According to the National Pest Management Association, termites cost U.S. homeowners $5 billion in property damage a year. These wood-destroying pests, which have existed for more than 250 million years, survive year-round in colonies that vary from thousands to millions of termites. Though each species of termite thrives in different climates and eats different types of food, all termites require four things to survive — food, moisture, shelter and optimal temperature. These conditions can be found in all homes, regardless of their construction type. Therefore, as pest control experts, we must be able to overcome challenges to provide customers with the results they expect — and it all starts with preparation.
Dealing with technically difficult termite jobs can be both challenging and rewarding. Numerous obstacles face termite technicians and often times these challenges are experienced in somewhat older and more expensive homes. With spring nearing, here are a few tips for treating four of the more common challenges.
Special Flooring. Marble or stone floors pose a unique challenge as they are generally placed over concrete due to their weight. Sometimes, additional joists and thicker subflooring is required to allow the use of marble for floors. This can create an additional obstacle when treating for termites.
Marble floors utilize “leveling cement” as a base that allows for proper placement and true leveling prior to the use of another type of cement and grouting. Some problems encountered when treating this type of floor include shattering of the tile itself, chipping of the tile and loosening of the tile. Simple steps such as using low speed, non-hammering drills, proper cutters and tape covering can reduce the problems of breaking or chipping. Sometimes being able to drill the grout area does the trick, but be sure to use a smaller drill bit to do so.
If your customer doesn’t want any signs of drilling, you need to be upfront and tell him or her that while there are alternatives, they might be time consuming or incur additional costs. Some customers may need to have a flooring specialist remove the tiles and then replace those tiles when the termite treatment is completed. Another method is to employ an above-ground bait station on the area where termites are entering.
A major issue with special surface floors is when termites tunnel through the base cement and come from a different area altogether. To combat this, consider using foam as it can get into the areas that a liquid cannot. Utilizing the appropriate treatment choice, such as foam, helps reduce termites from entering through a nearby crack.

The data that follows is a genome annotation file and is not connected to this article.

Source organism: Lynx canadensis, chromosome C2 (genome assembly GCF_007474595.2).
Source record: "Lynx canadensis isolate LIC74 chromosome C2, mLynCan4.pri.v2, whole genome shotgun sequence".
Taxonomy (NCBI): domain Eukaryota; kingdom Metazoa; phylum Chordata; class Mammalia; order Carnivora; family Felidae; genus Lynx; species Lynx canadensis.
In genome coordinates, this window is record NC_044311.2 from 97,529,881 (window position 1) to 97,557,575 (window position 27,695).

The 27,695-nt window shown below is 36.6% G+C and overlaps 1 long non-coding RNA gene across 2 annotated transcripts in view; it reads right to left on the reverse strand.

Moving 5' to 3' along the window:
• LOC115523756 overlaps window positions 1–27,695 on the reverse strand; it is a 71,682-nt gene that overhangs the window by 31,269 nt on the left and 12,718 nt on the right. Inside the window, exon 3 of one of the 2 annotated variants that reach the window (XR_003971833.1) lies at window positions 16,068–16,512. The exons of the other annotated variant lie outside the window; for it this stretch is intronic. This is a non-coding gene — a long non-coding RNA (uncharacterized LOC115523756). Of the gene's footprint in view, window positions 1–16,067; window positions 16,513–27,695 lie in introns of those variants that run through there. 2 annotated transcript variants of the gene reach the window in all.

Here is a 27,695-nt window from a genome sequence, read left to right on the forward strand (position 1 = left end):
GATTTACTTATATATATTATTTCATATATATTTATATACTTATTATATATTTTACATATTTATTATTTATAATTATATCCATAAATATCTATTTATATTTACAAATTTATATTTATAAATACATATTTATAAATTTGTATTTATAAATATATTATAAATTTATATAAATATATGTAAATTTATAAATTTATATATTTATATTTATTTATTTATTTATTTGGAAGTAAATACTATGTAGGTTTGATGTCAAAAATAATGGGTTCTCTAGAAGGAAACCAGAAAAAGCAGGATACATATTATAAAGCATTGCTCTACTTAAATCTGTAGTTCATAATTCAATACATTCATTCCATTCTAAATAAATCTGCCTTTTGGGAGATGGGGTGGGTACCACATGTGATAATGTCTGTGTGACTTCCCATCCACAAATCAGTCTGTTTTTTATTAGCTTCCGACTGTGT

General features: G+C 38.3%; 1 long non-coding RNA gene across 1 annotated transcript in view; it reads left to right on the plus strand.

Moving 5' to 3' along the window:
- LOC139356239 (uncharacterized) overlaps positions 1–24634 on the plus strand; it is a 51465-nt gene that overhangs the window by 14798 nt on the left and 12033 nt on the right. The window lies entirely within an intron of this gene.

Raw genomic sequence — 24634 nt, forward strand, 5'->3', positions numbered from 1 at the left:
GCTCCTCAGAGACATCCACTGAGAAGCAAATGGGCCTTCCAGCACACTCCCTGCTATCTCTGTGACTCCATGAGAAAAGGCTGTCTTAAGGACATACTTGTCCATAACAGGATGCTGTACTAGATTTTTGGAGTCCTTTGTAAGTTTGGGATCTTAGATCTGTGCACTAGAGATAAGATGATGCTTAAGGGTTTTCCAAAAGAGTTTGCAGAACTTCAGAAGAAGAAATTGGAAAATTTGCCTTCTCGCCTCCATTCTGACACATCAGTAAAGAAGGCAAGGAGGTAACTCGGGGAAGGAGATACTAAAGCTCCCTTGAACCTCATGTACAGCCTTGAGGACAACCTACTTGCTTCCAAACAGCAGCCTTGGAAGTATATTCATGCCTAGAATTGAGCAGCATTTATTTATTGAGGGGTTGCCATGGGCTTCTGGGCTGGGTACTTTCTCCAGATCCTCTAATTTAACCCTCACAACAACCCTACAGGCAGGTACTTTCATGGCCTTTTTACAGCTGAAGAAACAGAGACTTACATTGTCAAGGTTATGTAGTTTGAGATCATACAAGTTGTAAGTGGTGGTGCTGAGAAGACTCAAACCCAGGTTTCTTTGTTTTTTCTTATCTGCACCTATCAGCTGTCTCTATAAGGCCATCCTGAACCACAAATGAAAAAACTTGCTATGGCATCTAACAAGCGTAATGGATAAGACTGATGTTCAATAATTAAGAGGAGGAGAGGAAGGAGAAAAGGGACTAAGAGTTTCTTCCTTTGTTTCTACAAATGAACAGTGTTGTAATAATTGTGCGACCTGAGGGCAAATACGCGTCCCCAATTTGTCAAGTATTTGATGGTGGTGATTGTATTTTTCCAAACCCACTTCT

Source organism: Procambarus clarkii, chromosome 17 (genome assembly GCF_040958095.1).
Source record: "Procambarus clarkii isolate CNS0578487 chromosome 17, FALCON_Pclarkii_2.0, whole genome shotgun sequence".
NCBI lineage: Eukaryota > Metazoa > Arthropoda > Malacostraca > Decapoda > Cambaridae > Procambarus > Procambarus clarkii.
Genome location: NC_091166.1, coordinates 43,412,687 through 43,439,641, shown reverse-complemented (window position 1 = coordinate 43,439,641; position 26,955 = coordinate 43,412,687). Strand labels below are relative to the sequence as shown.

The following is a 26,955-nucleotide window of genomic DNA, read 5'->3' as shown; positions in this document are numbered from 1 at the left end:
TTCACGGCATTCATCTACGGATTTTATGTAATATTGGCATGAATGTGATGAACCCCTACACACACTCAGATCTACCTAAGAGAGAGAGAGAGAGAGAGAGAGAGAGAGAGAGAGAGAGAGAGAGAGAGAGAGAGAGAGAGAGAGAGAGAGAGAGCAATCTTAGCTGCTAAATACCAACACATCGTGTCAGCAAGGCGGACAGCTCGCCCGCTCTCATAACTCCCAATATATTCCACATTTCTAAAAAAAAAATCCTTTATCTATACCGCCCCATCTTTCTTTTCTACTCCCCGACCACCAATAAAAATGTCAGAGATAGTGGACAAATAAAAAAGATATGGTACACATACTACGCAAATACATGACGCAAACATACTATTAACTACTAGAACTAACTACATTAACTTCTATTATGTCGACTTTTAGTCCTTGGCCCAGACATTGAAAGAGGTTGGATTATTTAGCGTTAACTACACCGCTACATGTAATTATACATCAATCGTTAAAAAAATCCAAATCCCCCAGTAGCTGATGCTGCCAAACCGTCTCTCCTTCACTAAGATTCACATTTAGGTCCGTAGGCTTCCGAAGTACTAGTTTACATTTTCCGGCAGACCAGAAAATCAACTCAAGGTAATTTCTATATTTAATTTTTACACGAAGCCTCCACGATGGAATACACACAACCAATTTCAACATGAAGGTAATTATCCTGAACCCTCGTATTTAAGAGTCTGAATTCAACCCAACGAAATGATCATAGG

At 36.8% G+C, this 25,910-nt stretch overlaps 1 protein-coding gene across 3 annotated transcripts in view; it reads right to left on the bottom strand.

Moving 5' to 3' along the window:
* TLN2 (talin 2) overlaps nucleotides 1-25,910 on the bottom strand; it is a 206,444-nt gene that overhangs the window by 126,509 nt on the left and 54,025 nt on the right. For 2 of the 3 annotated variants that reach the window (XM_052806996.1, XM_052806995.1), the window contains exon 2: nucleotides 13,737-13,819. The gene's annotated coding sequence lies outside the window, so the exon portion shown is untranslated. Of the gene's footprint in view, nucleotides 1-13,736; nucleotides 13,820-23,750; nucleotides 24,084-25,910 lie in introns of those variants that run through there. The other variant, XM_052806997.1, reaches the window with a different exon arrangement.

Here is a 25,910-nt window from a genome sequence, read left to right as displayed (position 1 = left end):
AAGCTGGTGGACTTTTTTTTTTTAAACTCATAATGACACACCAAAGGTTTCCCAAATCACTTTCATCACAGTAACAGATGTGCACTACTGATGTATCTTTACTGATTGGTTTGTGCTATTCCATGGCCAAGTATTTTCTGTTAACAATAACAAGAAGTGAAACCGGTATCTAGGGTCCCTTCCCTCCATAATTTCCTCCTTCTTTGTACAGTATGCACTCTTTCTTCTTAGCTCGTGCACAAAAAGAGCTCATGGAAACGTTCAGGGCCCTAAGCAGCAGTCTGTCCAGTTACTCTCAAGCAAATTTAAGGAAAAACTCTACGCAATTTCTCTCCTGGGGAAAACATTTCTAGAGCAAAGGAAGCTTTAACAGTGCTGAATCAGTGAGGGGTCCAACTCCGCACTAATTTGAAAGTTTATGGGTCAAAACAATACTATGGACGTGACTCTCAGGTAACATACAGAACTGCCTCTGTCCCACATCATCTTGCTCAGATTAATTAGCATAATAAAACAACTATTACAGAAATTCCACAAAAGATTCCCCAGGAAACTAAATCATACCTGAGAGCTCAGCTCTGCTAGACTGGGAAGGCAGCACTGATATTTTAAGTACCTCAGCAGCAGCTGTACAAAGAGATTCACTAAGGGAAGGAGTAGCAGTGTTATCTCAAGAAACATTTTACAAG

Sub-Slab Heat Ducts. Heat ducts can be a nightmare to treat due to the different materials used — they can be “modern” (PVC, tile or metal) or “ancient” aluminum foil-covered cardboard. When treating cardboard ducts, it is best not to treat at all until the homeowner has the ducts “sleeved” with a non-porous material or closed off entirely. Let a professional HVAC company do this as re-balancing the airflow can be difficult and may require additional construction work to add a duct. Do not start the job until this is completed and the customer signs a statement attesting to the required modifications. Once the perimeter is drilled, the use of foam is usually a better material to use than a full-scale liquid treatment, as liquid puddles may occur and seep into the duct.
A rule of thumb is to use dry foam near the duct and wet foam away from the duct. The distance from the duct will depend on the substrate beneath the slab. Gravel can be closer to the duct, while hard packed clay, further away. Use common sense here. Either way, an inspection tool, such as a borescope with a camera, is necessary. Keep detailed drawings of where the ducts go, what they are made of and their condition. Consider using a digital camera that time stamps pictures to provide proof of what you did before, during and after treatment. As a safety measure, have long flexible chimney cleaning poles on hand to help remove any product that may have infiltrated the duct. Taking one’s time, planning and thinking the treatment through will greatly reduce the likelihood of termiticide intrusion into ducts.